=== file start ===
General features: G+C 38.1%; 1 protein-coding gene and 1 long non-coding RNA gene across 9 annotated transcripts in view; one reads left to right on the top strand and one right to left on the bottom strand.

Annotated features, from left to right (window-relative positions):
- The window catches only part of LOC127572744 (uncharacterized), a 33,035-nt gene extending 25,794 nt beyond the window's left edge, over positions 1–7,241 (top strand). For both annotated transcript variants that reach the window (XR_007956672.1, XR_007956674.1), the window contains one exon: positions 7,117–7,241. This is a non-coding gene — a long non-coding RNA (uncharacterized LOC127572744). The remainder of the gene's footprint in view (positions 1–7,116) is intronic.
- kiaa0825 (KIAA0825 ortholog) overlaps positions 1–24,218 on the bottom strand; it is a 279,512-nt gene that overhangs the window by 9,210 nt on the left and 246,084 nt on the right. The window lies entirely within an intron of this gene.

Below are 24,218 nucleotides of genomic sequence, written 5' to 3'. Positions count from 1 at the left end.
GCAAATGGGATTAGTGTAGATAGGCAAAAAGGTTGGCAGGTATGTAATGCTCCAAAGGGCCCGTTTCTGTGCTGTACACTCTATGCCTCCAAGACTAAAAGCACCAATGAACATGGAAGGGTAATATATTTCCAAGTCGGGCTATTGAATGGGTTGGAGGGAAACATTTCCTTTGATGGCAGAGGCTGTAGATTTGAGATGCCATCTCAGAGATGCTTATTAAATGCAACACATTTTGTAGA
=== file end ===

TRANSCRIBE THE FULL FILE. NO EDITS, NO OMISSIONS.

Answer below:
General features: G+C 38.1%; 1 protein-coding gene and 1 long non-coding RNA gene across 9 annotated transcripts in view; one reads left to right on the top strand and one right to left on the bottom strand.

Annotated features, from left to right (window-relative positions):
- The window catches only part of LOC127572744 (uncharacterized), a 33,035-nt gene extending 25,794 nt beyond the window's left edge, over positions 1–7,241 (top strand). For both annotated transcript variants that reach the window (XR_007956672.1, XR_007956674.1), the window contains one exon: positions 7,117–7,241. This is a non-coding gene — a long non-coding RNA (uncharacterized LOC127572744). The remainder of the gene's footprint in view (positions 1–7,116) is intronic.
- kiaa0825 (KIAA0825 ortholog) overlaps positions 1–24,218 on the bottom strand; it is a 279,512-nt gene that overhangs the window by 9,210 nt on the left and 246,084 nt on the right. The window lies entirely within an intron of this gene.

Below are 24,218 nucleotides of genomic sequence, written 5' to 3'. Positions count from 1 at the left end.
GCAAATGGGATTAGTGTAGATAGGCAAAAAGGTTGGCAGGTATGTAATGCTCCAAAGGGCCCGTTTCTGTGCTGTACACTCTATGCCTCCAAGACTAAAAGCACCAATGAACATGGAAGGGTAATATATTTCCAAGTCGGGCTATTGAATGGGTTGGAGGGAAACATTTCCTTTGATGGCAGAGGCTGTAGATTTGAGATGCCATCTCAGAGATGCTTATTAAATGCAACACATTTTGTAGA